Time to Say Goodbye to Democrats

A few weeks ago I did something I hadn’t done since 1971—there was an election and I stayed home. Prior to this I had a perfect attendance suffrage record. It didn’t matter whether we were electing a president or deciding whether to allocate town funds to dump gravel on a dirt road, I was there to cast my vote. So why did I sit out the Massachusetts statewide election to choose candidates to replace Ted Kennedy in the U.S. Senate?

I suppose part of it was that the candidates induced in me roughly the same amount of excitement I feel when I buy a box of cereal. Martha Coakley will head the Democratic ticket. Ho hum. She’ll easily defeat Republican Scott Brown because: (a) this is Massachusetts, and (b) Scott who? But it wasn’t boredom that kept me from the polls; it was my utter disgust with the Democratic Party. Is it too early to declare the Obama administration a failure? I don’t think so. Break out the t-shirts with Obama’s picture and the slogan “I Voted for Change and All I Got Was This Stupid Pandering Democratic.”

Sound harsh? My view of Obama isn’t nearly as low as that I feel for those who blithely follow him as if he’s the messiah. Where the %#$@*& is the outrage? Obama has been, in many ways, worse than George Bush. Think that’s an exaggeration? Bush’s final defense budget was $513 billion; Obama’s will be at least $534 billion (and perhaps a $100 billion more). George Bush touted the Defense of Marriage Act –signed into law by that faux liberal Bill Clinton, by the way–and Obama’s Justice Department is spending tax payer dollars to defend it from legal challenges. Bush set up the Homeland Security Administration; Obama invented the concept of “sovereign immunity” to declare thousands of Intel and CIA documents off limits from public scrutiny. Many of those documents relate to torture the likes of which occurred at Abu Ghraib and for which Bush was excoriated. Candidate Obama said he’d put Americans back to work and had a plan to do so; President Obama told a December 9, 2009 Brookings Institute gathering, “There is only so much government can do.” Candidate Obama said he’d pull troops out of Iraq within 18 months; President Obama says it will be longer and that we need to escalate the war in Afghanistan. Candidate Obama pledged to reverse global warming; President Obama’s administration contributed a parsimonious $85 million for a $350 million international initiative to develop green technology. At Copenhagen he pledged that the U.S. would cut greenhouse emissions by 17% by 2020; the Europeans pledged a 30% cut!

This isn’t the half of it. Health care reform is in such shambles that the best we can hope for is that nothing gets passed. And how about all those new laws to protect labor organizers, limit CEO salaries, limit access to assault weapons, and pump money into education? And can you even imagine how liberals would have reacted had George Bush gone to Oslo to accept a Nobel Peace Prize and used the occasion to defend war?

Many of my liberal friends who so desperately want to believe in Obama cast the blame on Congress. I see their point. If you’re a progressive thinker and you don’t live in Vermont, chances are good that you’re un- or underrepresented in the U.S. Senate. I never expected much from Republicrats like Harvey Reid (NV), Claire McCaskill (MO), Mark Pryor (AR), Ben Nelson (NB), or Arlen Specter (PA). And I have nothing but pity for my neighbors in Connecticut who must endure Chris “Love-those-Banks” Dodd and Joe “Allow-me-to-kiss-the-insurance-industry’s-Tush” Lieberman. The ones who really get me, though, are the poseurs like John Kerry and Dianne Feinstein and their say-anything-to-be-a-player morals. And don’t get me started on the deplorable Nancy Pelosi in the House.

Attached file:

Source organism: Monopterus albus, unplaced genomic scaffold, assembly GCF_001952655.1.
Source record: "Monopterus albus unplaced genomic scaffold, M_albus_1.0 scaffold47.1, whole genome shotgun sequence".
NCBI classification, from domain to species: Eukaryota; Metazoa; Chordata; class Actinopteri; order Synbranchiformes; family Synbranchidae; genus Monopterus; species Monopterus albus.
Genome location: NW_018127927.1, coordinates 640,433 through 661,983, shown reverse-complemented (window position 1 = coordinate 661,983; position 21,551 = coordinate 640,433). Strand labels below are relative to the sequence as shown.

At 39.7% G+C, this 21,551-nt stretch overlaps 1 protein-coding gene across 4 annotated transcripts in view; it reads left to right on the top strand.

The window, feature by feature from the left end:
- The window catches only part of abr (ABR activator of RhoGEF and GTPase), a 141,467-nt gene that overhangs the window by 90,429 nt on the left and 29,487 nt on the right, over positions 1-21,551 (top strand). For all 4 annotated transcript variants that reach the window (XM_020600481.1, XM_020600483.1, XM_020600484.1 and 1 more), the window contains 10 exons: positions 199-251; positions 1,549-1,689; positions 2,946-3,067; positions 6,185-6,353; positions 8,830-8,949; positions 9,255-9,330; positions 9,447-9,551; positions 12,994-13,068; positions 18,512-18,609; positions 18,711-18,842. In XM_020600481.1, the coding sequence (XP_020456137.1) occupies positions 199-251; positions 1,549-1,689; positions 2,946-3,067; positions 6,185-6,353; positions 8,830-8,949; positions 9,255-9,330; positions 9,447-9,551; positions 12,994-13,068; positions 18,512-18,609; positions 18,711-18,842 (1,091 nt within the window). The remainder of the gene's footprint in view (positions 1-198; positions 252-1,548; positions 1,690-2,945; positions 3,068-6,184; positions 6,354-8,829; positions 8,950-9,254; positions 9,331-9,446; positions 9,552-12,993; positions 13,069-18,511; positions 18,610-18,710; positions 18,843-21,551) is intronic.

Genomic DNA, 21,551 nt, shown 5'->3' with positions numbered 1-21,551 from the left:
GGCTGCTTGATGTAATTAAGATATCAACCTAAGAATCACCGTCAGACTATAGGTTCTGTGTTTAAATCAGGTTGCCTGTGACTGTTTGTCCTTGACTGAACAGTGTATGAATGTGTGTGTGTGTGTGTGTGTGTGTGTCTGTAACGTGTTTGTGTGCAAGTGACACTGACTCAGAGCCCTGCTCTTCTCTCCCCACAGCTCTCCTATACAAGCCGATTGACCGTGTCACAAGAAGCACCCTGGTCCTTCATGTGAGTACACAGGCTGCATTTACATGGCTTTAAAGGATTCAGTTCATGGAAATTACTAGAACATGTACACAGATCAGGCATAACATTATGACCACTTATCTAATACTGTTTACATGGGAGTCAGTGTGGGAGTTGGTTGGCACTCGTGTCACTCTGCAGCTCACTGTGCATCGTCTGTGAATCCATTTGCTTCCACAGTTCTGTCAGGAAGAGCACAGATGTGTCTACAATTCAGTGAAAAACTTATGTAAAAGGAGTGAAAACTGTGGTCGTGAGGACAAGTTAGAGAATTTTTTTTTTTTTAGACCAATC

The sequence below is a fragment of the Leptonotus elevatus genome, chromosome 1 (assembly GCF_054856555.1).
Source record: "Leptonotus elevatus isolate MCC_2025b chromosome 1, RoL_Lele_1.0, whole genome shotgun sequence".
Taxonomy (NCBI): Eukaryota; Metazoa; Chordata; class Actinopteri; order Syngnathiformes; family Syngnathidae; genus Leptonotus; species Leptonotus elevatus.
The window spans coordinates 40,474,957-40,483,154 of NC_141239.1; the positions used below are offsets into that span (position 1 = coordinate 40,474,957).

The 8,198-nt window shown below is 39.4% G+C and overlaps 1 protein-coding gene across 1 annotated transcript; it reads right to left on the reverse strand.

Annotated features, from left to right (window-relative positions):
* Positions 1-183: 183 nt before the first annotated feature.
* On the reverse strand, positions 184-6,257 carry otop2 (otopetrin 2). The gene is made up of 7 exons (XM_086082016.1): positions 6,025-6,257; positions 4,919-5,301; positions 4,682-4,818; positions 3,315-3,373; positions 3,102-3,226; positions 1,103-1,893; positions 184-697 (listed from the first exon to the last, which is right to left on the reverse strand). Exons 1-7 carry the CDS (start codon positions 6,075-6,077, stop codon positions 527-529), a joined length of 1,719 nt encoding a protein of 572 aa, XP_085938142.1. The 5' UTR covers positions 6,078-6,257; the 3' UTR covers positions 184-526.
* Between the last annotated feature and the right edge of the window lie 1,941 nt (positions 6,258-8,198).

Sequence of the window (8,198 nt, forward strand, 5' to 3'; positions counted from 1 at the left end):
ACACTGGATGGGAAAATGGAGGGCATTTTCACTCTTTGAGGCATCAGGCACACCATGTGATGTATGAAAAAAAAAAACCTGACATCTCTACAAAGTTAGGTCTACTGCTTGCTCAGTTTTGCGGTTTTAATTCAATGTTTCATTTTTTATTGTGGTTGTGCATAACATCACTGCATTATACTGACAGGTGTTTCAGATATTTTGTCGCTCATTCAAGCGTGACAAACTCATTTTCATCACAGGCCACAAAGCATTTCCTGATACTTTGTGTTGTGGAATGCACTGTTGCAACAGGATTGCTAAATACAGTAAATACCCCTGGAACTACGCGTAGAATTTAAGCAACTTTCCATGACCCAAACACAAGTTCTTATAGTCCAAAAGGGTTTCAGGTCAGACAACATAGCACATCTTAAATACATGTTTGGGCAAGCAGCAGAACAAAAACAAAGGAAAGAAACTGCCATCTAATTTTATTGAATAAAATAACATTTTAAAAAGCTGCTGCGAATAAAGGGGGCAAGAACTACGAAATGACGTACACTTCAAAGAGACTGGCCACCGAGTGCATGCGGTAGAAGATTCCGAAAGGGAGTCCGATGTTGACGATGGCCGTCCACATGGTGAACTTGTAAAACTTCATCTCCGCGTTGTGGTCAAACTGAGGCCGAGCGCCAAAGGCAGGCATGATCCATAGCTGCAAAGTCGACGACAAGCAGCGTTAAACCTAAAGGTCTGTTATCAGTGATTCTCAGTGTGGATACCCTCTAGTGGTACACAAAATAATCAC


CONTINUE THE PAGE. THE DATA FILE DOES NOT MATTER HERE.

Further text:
This said, how do we explain the fact that Obama isn’t battling for what he says he wants? Ronald Reagan rammed his agenda through a Democratic Congress, and George Bush never had the “super majority” supposedly needed to pass important initiatives. Lyndon Johnson was willing to bust heads and butts to get the Civil Rights Act passed. Wake up people! The Democrats are frauds. Okay, so most of them aren’t Neanderthals like Jim DeMint (SC), James Inhofe (OK), John Cornyn (TX), or Mitch McConnell (KY). But let’s not kid ourselves.
Change isn’t happening because Democrats reside in the same corporate pockets as Republicans, something Ralph Nader has been trying to tell us for years.

Voting for Democrats is like continuing to go on dates with an attractive escort who repeatedly dumps you and sleeps with someone else. I’m done with the Dems. I’ve changed my voter registration to independent and I plan to vote for Greens and true progressives. If that means Republicans win elections, so be it. I’ll hardly notice the difference and my conscience will be clean.--LV

1 comment:

digital_sextant said...

I'm not quite as apocalyptic as you, but close. I'm definitely not giving my money to anybody except Change Congress. The corporate lobby is the problem, IMO, and the one that we need to address before we can fix anything else.